2.2.1. Preoperative Preparation
Preoperatively instruct patients to practice defecation and urination on the bed, inhale and close breath, instruct patients not to eat blood-activating food such as Angelica sinensis and Codonopsis pilosula, and nursing fully check whether patients are using anticoagulant drugs, and remind doctors to postpone the puncture if there is.
2.2.2. Intraoperative Nursing
During the operation, assist patients in the prone position, with a hard pillow on the lower abdomen, conventional disinfection and towel laying, local infiltration anesthesia with 2% lidocaine, one-time biopsy needles were used to puncture the
Table 1. Comparison of general data of patients (%).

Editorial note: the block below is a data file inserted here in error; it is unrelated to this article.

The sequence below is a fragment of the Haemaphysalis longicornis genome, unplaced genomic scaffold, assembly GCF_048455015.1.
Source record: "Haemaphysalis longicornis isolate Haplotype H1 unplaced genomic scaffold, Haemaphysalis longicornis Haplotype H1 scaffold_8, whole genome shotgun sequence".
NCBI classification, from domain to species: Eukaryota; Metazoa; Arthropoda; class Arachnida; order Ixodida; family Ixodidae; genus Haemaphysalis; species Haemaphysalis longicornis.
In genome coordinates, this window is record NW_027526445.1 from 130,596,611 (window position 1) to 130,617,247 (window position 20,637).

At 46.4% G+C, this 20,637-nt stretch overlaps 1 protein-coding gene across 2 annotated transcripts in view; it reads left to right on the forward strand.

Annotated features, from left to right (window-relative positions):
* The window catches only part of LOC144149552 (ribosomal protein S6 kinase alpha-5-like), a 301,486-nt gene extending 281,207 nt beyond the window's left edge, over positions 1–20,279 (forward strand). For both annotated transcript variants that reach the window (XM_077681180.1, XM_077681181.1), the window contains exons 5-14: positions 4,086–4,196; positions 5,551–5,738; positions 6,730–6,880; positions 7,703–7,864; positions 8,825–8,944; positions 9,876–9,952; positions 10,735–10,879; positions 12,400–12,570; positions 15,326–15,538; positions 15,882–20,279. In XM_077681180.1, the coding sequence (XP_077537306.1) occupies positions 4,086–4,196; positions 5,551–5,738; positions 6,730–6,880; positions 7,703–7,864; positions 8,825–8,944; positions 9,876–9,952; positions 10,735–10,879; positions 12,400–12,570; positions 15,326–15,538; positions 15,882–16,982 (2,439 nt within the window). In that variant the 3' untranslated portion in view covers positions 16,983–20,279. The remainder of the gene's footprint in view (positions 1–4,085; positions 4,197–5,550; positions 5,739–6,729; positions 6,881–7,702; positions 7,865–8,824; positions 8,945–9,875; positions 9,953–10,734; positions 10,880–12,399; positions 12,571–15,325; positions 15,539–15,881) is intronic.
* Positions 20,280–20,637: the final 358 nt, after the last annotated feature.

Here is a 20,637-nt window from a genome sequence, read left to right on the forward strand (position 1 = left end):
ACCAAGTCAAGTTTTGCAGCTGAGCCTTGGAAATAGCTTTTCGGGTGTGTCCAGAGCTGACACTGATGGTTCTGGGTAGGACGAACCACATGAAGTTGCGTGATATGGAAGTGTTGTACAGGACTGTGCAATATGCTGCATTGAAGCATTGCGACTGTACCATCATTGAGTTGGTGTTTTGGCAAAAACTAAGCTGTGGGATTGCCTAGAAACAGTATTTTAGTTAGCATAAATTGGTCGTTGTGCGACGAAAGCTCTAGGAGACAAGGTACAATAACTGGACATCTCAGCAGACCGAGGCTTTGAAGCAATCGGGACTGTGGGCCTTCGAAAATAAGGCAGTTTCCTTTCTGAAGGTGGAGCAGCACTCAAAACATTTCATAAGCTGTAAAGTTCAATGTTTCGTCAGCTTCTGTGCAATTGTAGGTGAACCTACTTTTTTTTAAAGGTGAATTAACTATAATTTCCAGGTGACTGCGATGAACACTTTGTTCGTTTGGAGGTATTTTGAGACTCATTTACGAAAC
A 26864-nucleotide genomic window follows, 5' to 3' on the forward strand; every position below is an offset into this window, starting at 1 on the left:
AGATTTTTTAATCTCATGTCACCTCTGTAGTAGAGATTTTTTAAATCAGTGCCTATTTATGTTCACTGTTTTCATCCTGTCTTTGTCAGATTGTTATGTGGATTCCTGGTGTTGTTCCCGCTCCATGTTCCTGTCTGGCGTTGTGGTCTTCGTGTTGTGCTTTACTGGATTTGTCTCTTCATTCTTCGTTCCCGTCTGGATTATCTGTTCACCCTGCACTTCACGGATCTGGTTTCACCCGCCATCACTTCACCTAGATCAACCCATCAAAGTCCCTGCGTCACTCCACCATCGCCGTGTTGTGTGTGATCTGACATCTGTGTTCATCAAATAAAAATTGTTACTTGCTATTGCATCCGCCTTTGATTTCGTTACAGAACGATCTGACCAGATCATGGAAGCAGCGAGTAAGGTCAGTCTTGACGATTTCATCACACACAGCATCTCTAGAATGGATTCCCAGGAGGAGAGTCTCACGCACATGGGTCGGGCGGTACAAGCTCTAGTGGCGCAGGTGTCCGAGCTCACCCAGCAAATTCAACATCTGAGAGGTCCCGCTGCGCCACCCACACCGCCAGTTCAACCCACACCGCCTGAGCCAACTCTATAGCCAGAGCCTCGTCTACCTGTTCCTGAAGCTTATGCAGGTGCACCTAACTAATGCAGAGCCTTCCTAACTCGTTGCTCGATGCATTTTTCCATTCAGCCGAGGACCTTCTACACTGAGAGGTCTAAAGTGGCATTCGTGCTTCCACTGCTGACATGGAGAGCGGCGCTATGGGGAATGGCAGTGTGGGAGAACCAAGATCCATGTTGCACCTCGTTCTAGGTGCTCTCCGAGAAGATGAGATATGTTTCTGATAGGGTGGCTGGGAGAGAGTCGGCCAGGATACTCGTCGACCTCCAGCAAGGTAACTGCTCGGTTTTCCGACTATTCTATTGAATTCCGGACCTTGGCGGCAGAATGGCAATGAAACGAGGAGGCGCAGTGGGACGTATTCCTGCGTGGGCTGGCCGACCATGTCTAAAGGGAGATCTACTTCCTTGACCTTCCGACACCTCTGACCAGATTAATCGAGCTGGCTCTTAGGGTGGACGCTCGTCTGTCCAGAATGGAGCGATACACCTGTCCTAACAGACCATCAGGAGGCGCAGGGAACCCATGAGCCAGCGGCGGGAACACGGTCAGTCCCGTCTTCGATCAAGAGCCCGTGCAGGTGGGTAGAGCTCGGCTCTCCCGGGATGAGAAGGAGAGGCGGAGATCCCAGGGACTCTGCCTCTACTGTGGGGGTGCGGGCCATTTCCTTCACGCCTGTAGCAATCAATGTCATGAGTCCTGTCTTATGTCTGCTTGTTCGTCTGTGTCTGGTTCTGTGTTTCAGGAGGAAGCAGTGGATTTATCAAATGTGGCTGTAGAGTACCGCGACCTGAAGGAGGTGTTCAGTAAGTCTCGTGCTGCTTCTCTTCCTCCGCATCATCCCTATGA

Table 2. Comparison of general data of patients (mean ± SD).
lower pole cortex of the kidney twice successively under the supervision of color ultrasound, and two renal tissues were taken for pathology.
2.2.3. Postoperative Nursing
Assist the patient to shift over the bed, and instruct the patient to lie in bed for 24 hours. During the first 6 hours, the patient was absolutely supine, and the patient was instructed to perform upper limb exercises and ankle pump exercises to prevent deep vein thrombosis, and the patient was told to avoid lumbar exertion. The patients were given ECG monitoring and blood oxygen saturation monitoring for 6 h. At the same time, the patients were told to drink more water appropriately and not to eat blood-promoting food. The control group was given absolute supine on hard bed for 6 hours after operation.